As Pierce put it, ‘[a] sign… addresses somebody’.3 The structuralist notion of an address is that it always positions and corresponds to a subject, but here ‘subject’ should be understood to mean not an actual person but a series of roles. Gender, ethnicity, social class and age are some of the ways in which a subject-position can be ideologically weighted in terms of value. Clearly, in the case of Ockerman’s mural the subject or addressee supposed by the image has multiple effects on actual communities of individuals. On the one hand, those who would identify with the actant-narrator (or simply ‘narrative’ of the image) are of a certain political disposition, age, ethnicity and so on. The libertarian right is a largely white, young to middle-aged, Anglo-American public. On the other hand, those who find themselves implicated, blamed or persecuted by the image is a somewhat more fuzzy group. Is it enough, for example, to be a member of the Jewish faith, or does one have to also be involved in finance, or western mysticism? Are the categories of people which Ockerman’s conspiratorial figures stand for supposed to be read synoptically or serially? The very slipperiness caused by the ensemble of identifiable figures around the monopoly board (which, while uniting them in gaming the capitalist system also divides them as competitors), their collocation and simultaneous being-together, multiplies their persecutory power. The uncertainty as to whether or not one is being blamed directly, indirectly, by association, and so on, for all the widely acknowledged ills of capitalism is, indeed, one of the principal ways in which shaming and blaming practices capture their victims, intensifying their power to interpellate. For a Jewish public the figures condense an emotive message that feels much like hatred, especially when taken against the historical background of anti-semitic caricature in right-wing politics. The mural constructs a murkily-defined fantasy object, a multifaceted (literally many-faced) scapegoat ensemble, and by intention suggests to Jews, ‘whatever this is (and I can’t really be bothered to think it through), you are this’. Those protesting that the image is anti-banker rather than anti-semitic have failed to understand the very indifference towards the boundaries of communal identity inscribed in Kalen Ockerman’s mural itself, the way that it takes the principle of equivalence (on which, according to semiotics, all representation is based) and intentionally loosens its boundaries, intensifying its power to draw into itself, associate and signify.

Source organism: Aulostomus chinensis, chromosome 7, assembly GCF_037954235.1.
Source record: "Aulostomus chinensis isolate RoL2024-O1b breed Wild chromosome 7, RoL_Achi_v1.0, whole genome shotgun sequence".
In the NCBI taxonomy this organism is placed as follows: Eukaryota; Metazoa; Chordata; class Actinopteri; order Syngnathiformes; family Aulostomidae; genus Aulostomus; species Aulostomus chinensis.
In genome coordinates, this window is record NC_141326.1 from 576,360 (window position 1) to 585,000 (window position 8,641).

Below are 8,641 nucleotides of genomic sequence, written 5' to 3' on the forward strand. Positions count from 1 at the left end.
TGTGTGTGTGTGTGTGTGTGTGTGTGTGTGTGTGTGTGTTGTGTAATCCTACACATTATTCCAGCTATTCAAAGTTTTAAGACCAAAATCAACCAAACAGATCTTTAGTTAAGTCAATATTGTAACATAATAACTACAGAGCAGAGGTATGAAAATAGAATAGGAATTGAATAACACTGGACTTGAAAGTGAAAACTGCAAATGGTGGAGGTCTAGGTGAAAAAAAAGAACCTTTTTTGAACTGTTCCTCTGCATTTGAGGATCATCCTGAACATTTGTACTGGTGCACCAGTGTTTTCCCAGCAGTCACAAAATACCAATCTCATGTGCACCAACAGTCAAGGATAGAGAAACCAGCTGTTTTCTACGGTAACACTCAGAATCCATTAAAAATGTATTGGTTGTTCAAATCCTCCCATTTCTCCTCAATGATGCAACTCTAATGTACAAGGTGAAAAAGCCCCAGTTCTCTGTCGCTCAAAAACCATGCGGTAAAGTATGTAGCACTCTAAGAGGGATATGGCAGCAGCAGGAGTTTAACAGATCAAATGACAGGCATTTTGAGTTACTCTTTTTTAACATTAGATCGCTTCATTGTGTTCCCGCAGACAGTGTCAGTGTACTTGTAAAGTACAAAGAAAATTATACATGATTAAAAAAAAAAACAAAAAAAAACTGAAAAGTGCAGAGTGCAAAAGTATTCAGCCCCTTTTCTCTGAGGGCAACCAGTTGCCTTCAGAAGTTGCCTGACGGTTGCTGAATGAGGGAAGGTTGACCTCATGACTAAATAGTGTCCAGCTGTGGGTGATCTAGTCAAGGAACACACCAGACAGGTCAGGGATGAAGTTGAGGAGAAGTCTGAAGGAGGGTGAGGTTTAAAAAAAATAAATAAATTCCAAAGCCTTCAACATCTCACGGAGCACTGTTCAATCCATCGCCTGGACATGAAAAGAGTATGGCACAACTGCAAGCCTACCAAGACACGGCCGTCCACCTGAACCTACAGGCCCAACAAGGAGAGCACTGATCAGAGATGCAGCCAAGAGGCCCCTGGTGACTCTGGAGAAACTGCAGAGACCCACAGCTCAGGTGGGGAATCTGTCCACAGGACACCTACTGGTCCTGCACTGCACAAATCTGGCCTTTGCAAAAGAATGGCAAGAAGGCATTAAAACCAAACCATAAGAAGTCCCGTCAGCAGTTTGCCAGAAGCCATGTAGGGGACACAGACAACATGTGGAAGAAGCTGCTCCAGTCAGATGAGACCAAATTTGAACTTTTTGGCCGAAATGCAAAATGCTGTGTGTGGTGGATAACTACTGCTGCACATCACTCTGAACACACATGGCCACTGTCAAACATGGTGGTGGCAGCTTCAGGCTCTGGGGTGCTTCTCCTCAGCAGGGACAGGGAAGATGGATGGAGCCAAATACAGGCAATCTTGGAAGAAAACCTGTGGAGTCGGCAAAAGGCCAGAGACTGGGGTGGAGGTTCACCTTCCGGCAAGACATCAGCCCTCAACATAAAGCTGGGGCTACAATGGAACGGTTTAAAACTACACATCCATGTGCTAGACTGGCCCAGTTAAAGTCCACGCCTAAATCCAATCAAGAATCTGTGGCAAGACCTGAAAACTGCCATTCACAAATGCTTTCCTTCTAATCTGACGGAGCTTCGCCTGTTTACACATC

Why then, would Jeremy Corbyn, in October 2012, make the following comment on Mear One’s facebook profile?
Factually, the last part of this reply is absolutely correct. In 1934 Diego Rivera’s unfinished mural Man at the Crossroads was indeed removed from the wall of the Rockefeller Center, which had previously sponsored it, when political conservatives objected to the inclusion of a figure of Lenin.4 The destruction of the work sparked a protest, one of several actions by the Artists’ and Writers’ Union in support of alternative public painting.